I am now offering Jerusalem Artichokes (Sun chokes) for sale. I sell them for a very low price of $10.00/lb with free S/H. Residential pick up or USPS shipment. Scroll down for instant purchase "Buy Now" button or Call Woo at 508-240-1014 for availability. For those of you who are unfamiliar with sunchokes I will provide a recap of this product below:
The Jerusalem artichoke (Helianthus Tuberosus), is also known as sun choke, sun root, earth apple or topinambour. It is a North American sunflower also found in Canada and Europe. It is grown in the temperate zone for its tuber which is an eatable crop similar to the potato. It is not an artichoke nor is it from Jerusalem.
It is a very tall plant similar to the sunflower growing to as much as 10 or more feet. Yellow flowers are produced late in the fall which are 2 - 4 inches in diameter, with 10 - 20 ray florets. The stalk is strong and hairy and normally needs no staking. Its tubers vary greatly in size from very small to eating size of 3 - 4 inches in length and 1 - 2 inches thick. Their shape is elongated, but smaller ones are often round. All are irregular ( knobby) in a pale brown to white color. Some varieties have a red to purple tint. They resemble the ginger root. The leaves are heart shaped, toothy, and 4 - 10 inches long.
This native from North America was popular in Colonial times being a dependable food source that grew from tubers left in the ground after harvesting. The Indians were thought to be the first to use the chokes for foods. As their popularity spread to Europe, the French did much to improve the strain with their cultivation techniques. In Germany by the end of the 19th century chokes were used to make "Jerusalem artichoke brandy".
The tuber is the only part of the plant that is used for human consumption. They are a tasty substitute for potatoes with a similar consistency. However, they are popular eaten raw for salads in thin slices and have s sweet nutty flavor somewhat like a water chestnut.
Chefs have provided many recipes for cooking chokes with roasting and frying in olive oil and seasonings being the most popular. Google the internet for details. Chokes have about 10% protein, not much starch, and no oil. This is a healthy root vegetable is a great source of carbohydrates which stores inulin rather than insulin as its starch. This makes it a better choice for diabetics over potatoes. Pluses for this food include low calories, no fat, high in thiamin, niacin, iron, potassium, and vitamin C. A 1 cup serving contains about 110 calories. Try them you'll like them. When buying them, don't be fooled by the knobby appearance. They should be clean, smooth and firm. There is no need to peel them. Just wash and clean with a vegetable brush.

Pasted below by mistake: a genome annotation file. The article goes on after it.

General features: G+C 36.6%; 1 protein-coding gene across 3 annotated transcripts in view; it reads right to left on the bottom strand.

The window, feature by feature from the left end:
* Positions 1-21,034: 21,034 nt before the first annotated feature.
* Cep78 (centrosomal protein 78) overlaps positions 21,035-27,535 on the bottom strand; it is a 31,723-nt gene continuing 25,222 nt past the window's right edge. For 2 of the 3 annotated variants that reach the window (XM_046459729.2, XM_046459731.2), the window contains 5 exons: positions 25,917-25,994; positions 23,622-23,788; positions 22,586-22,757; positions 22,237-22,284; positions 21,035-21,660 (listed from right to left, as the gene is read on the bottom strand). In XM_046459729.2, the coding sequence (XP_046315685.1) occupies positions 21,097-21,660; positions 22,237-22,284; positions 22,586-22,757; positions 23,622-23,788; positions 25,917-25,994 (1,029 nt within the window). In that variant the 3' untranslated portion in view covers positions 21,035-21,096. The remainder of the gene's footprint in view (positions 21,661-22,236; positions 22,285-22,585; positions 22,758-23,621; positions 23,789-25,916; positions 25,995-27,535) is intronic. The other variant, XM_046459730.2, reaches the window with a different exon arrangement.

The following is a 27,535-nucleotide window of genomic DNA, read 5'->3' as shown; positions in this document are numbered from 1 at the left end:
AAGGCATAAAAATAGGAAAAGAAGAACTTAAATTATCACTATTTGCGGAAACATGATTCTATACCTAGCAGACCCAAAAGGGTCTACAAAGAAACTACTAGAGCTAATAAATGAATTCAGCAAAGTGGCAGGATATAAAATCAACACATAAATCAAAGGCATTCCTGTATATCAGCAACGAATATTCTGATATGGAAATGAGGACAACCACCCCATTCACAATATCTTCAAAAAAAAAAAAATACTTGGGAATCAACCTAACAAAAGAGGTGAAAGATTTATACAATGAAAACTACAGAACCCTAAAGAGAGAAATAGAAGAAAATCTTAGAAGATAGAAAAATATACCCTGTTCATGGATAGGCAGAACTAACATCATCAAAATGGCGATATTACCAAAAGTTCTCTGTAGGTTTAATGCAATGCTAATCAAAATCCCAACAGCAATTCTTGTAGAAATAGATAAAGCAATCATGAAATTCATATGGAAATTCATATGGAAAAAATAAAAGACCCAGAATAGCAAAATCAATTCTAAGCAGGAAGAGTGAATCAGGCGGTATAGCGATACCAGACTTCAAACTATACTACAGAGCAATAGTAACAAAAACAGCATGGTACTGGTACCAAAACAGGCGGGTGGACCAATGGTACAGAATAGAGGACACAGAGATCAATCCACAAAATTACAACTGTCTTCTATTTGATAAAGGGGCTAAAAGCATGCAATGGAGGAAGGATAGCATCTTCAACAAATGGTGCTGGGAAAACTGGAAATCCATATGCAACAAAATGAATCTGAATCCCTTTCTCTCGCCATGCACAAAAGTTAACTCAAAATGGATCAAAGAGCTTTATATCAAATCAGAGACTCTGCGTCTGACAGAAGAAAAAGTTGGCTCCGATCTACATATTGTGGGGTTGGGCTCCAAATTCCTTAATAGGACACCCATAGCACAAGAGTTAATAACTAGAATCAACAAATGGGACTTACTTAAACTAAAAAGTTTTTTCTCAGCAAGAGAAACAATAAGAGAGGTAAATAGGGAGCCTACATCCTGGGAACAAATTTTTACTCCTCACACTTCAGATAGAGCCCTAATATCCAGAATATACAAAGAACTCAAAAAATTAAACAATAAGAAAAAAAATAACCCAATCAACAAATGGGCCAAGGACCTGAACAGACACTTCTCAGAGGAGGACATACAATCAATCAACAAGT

Sunchokes can be grown in zones 4 - 9, but they are sort of perennials since they come up from tubers left in the ground or can be grown most place by replanting tuber harvested in the fall. Take note! They can become very invasive under many conditions since their roots can extend quite far from the base of the plant and produce tubers. Solution is to put in a deep barrier to prevent spreading, or grow in large pots, or grow where spreading is no worry such as a field. Size of the tuber to plant is not a big problem since even small tubers produce large plants. In a new bed pick a location with plenty of sun where the tall plants will not shade other plants. Can be used to provide privacy when plants are grown. Soil should be very lose, sandy, and high in compost which should be replenished yearly. Compacted high clay content soil makes it difficult for the plant to produce tubers and you to harvest them.
Once you have determined the appropriate plot for your chokes plant them initially 1 foot apart in rows 2-3 feet apart. Put tubers 3 - 5 inches deep. Spring planting a couple of weeks before last frost works. I have even planted in late fall with success. Future planting will depend upon how many small tubers you leave in the ground at harvest time. Even small pieces of tuber will grow into large plant the next year. That is why they are invasive. Water them normally in your garden, but they do tolerate drought. Give them a shot of water if the leaves droop.
They take about 5 months to mature.
They are best harvested after a couple of frosts. This tends to make the tubers sweeter for eating. Cut the stalks about 1 foot from the ground and loosen the root ball carefully with a pitch fork or shovel to avoid damaging the chokes. Shake off the dirt and remove the chokes.
Sometimes the chokes are quite deep or extend a foot or two from the plant. Follow and thick roots. Often there are chokes found on the ends. Digging around the hole with your hands works well to locate the chokes. Remember the small chokes are good for planting and will grow if left in the ground.
Brush off dirt and store at a cool temperature in the refrigerator. The vegetable drawer works very well. Putting them in a Ziploc bag wrapped with a damp paper towel keep them hard for months. Another good way is to store them buried in box of damp sand in the garage where it is nice and cool all winter. I use a Styrofoam box. I have also had success just planting them in large pots after harvesting. Experiment to find what works best for you. The idea is to keep them fresh and hard not soft. Wash and clean with a vegetable brush before eating.